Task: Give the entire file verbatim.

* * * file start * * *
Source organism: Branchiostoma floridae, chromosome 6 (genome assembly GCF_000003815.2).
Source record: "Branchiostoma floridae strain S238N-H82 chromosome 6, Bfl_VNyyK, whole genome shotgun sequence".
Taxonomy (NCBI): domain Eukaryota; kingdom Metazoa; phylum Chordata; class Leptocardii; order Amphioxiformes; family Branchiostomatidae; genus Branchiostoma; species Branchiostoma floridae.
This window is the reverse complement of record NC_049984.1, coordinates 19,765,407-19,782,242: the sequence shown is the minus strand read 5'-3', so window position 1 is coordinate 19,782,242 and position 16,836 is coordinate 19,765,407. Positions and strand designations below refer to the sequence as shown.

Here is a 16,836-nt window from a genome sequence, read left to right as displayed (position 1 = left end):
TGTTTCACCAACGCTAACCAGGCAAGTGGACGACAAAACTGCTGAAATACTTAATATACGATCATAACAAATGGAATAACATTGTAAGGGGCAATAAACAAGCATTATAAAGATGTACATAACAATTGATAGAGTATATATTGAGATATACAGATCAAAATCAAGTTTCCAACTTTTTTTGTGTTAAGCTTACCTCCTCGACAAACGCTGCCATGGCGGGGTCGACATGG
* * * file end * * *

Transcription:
Source organism: Branchiostoma floridae, chromosome 6 (genome assembly GCF_000003815.2).
Source record: "Branchiostoma floridae strain S238N-H82 chromosome 6, Bfl_VNyyK, whole genome shotgun sequence".
Taxonomy (NCBI): domain Eukaryota; kingdom Metazoa; phylum Chordata; class Leptocardii; order Amphioxiformes; family Branchiostomatidae; genus Branchiostoma; species Branchiostoma floridae.
This window is the reverse complement of record NC_049984.1, coordinates 19,765,407-19,782,242: the sequence shown is the minus strand read 5'-3', so window position 1 is coordinate 19,782,242 and position 16,836 is coordinate 19,765,407. Positions and strand designations below refer to the sequence as shown.

Here is a 16,836-nt window from a genome sequence, read left to right as displayed (position 1 = left end):
TGTTTCACCAACGCTAACCAGGCAAGTGGACGACAAAACTGCTGAAATACTTAATATACGATCATAACAAATGGAATAACATTGTAAGGGGCAATAAACAAGCATTATAAAGATGTACATAACAATTGATAGAGTATATATTGAGATATACAGATCAAAATCAAGTTTCCAACTTTTTTTGTGTTAAGCTTACCTCCTCGACAAACGCTGCCATGGCGGGGTCGACATGG